Saturday, January 30, 2010

The Existential View of History

How one thinks determines his course of action. Therefore it is relevant to discuss some aberrant views of history. Because the Christian of the 21st century has blended existential thinking into his worldview to such a great extent, it is most relevant to understand what existentialism is and how it has become so prevalent in the Christian's thought processes. Then the Christian needs to cast off the existential component of his worldview.

Existentialism is a philosophy that emphasizes the here and now. This philosophy can best be summed up by Ecc. 8:15, “man hath no better thing under the sun, than to eat, and to drink, and to be merry:” The only thing that matters to the adherent of this philosophy is what can be experienced at the moment. The past is irrelevant and the future doesn't matter, live for the moment and 'grab all the gusto that you can'.

Examining the commitment of most Christians to the study of history reveals at least a partial influence of existentialism in their lives. For most it is more of an influence than might initially be thought, as it seems that many have an unbalanced interest in the future. It could be argued though that their understanding of the future is skewed by their lack of knowledge of the past. One cannot really understand the present, much less the future without some knowledge of the past, and this knowledge must be ordered by a correct interpretation of the events of the past. In other words you cannot really understand past, present or future without filtering your knowledge of each through the Christian worldview, and the Christian worldview demands an understanding of history as a study of God's providence.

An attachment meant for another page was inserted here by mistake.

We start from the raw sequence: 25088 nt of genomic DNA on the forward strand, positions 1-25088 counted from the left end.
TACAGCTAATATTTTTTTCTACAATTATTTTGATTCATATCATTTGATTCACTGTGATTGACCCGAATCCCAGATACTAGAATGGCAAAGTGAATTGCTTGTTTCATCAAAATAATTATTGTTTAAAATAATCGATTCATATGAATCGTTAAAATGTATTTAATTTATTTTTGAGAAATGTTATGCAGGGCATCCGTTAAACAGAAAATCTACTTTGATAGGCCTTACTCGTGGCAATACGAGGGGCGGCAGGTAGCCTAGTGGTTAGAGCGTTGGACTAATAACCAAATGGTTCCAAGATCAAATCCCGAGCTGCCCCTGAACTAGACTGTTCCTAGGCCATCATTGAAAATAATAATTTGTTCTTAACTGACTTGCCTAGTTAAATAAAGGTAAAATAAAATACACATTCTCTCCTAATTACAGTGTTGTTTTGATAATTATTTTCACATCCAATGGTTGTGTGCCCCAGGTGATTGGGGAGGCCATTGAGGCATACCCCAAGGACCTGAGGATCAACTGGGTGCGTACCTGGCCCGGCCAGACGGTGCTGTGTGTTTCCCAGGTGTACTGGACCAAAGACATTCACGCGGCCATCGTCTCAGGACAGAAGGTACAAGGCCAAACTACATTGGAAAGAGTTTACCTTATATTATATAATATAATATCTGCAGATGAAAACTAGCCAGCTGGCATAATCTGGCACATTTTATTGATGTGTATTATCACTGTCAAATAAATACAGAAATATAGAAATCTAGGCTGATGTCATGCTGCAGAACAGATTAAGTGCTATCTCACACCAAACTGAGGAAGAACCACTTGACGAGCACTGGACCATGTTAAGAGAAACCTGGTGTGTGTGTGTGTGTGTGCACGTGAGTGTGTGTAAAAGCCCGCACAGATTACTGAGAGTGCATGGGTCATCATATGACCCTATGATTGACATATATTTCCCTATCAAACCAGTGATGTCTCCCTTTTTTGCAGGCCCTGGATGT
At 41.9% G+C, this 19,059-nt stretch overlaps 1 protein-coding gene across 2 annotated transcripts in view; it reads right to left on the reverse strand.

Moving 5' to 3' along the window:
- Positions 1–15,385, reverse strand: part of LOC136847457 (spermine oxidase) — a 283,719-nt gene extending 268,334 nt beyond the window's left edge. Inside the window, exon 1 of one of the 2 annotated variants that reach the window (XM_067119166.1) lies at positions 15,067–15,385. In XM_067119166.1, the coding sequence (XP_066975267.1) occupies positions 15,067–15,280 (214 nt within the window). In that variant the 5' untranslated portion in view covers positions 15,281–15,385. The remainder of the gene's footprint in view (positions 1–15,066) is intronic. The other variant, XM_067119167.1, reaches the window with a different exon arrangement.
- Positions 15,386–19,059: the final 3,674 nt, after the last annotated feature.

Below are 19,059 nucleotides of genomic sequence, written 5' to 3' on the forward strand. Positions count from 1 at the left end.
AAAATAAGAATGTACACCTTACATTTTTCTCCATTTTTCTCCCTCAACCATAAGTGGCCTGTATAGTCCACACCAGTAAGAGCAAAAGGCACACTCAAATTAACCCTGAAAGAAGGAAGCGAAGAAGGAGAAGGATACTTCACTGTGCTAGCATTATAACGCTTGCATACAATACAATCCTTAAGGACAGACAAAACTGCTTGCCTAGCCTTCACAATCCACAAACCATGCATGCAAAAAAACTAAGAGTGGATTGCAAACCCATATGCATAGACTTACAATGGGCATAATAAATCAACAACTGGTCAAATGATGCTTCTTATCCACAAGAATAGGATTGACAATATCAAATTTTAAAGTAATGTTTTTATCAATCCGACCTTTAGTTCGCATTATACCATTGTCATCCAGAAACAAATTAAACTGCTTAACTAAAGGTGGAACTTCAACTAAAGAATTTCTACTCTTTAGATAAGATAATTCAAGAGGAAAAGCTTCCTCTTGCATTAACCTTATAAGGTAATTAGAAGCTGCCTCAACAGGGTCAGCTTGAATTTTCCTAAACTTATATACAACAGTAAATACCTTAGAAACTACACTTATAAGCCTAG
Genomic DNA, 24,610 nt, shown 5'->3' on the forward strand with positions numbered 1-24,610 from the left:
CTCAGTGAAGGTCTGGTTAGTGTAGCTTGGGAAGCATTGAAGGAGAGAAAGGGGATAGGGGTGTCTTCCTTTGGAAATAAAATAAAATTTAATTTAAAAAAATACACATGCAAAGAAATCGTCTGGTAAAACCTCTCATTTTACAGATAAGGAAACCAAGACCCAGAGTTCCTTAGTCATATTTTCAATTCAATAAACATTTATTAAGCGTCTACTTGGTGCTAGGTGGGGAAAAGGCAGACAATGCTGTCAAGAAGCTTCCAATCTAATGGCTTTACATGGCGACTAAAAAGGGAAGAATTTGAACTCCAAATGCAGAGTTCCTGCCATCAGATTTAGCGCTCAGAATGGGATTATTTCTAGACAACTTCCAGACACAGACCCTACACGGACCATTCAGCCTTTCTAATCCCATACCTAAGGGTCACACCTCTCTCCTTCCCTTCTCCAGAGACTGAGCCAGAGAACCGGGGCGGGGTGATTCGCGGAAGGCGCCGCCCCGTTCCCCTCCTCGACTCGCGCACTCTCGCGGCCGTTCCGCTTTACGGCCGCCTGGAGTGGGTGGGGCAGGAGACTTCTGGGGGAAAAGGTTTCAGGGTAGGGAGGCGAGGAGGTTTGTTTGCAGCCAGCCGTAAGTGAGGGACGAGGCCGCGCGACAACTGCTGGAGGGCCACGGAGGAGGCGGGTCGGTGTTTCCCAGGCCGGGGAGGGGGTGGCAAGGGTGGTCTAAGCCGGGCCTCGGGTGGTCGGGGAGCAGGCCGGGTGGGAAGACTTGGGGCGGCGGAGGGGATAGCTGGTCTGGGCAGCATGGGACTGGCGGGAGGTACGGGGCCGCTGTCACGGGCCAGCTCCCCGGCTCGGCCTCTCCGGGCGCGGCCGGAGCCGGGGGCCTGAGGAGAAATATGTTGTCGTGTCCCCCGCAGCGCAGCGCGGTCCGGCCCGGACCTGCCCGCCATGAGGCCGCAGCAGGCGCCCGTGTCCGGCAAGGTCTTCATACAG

So how is it that a deficiency of historical knowledge has become so prevalent in the church today? It is partially a vicious cycle that created the downward spiral of historical knowledge, and partially an unbalanced reaction against heresy. First, because of an emphasis on eschatology, Evangelical churchmen have caught rapture fever, and they spend an overabundance of time trying to read 'the signs of the times' in order to predict the future in current events. The interest in the future has overshadowed the study of Christian history. Because of the ignorance of Christian history the average Evangelical Christian has a distorted view of eschatology, or the future. Secondly, Roman Catholics elevate oral tradition to the level of the written revelation of God, and Protestants have reacted against that. Certainly Protestants should reject this practice, but do not throw the baby out with the bath water. Just because oral tradition, or church history, should not be held as on par with scripture does not mean that there is no value in church history. As has already been stated, a Christian worldview demands an understanding of history.

Spurn the influences of existentialism on your thinking. Clutch a thoroughly Christian worldview. Christian Worldview of History and Culture will continue to provide information related to Christian history. It is, after all, in the name. The current culture may be the glamorous part of the mission here, but without a thorough understanding of history it will be difficult to get the culture right.

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